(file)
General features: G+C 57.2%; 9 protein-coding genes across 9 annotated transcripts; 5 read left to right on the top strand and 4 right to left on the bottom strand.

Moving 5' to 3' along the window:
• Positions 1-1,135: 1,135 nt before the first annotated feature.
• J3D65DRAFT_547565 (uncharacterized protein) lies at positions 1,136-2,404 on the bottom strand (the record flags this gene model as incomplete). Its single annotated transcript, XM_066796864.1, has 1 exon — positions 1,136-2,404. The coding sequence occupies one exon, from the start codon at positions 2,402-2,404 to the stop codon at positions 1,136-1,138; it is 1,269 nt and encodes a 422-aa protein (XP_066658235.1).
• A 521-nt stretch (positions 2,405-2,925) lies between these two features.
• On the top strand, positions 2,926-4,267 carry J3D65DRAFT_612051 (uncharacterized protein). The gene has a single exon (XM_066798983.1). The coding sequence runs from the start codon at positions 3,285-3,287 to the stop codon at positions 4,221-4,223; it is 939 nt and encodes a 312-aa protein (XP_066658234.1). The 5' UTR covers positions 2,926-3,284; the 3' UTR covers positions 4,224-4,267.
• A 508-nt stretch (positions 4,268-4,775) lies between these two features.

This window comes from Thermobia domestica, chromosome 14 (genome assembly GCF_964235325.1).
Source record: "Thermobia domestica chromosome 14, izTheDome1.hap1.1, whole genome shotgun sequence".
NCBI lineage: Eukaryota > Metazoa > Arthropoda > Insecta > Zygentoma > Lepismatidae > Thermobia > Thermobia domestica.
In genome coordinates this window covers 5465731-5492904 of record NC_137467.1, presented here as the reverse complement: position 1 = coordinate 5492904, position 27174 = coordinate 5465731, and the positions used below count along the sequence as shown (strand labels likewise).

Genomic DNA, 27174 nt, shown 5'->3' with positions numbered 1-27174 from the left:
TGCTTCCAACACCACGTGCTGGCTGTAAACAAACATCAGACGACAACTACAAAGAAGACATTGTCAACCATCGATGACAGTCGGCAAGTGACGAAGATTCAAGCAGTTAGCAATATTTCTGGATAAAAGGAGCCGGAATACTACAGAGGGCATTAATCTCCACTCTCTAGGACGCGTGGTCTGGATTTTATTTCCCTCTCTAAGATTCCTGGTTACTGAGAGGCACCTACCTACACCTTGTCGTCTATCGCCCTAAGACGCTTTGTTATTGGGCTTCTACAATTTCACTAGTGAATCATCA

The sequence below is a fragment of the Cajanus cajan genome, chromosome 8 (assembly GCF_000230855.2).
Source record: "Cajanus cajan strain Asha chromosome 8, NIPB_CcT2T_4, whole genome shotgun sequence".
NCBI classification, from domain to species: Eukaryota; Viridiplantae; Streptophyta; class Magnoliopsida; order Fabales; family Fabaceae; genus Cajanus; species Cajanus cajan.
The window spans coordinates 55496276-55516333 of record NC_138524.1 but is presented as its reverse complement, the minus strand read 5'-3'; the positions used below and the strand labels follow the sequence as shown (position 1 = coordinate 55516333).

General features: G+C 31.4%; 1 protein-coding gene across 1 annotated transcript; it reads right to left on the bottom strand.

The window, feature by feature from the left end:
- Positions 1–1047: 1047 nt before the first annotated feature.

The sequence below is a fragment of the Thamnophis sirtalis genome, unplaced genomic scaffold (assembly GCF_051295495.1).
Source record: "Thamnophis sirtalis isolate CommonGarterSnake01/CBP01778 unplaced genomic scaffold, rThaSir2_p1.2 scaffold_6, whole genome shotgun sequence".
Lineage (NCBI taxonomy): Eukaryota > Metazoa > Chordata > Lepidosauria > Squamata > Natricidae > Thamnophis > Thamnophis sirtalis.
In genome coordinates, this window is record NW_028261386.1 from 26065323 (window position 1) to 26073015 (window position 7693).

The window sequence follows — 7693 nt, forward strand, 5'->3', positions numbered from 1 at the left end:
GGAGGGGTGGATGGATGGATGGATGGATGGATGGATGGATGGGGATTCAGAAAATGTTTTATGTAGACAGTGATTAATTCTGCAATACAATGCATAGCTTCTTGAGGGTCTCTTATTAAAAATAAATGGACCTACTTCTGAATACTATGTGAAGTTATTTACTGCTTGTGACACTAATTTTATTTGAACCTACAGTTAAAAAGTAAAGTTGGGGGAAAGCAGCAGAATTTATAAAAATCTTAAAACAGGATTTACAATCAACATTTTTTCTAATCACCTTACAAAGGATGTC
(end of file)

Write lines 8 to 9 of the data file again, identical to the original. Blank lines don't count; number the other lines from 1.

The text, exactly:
This window comes from Thermobia domestica, chromosome 14 (genome assembly GCF_964235325.1).
Source record: "Thermobia domestica chromosome 14, izTheDome1.hap1.1, whole genome shotgun sequence".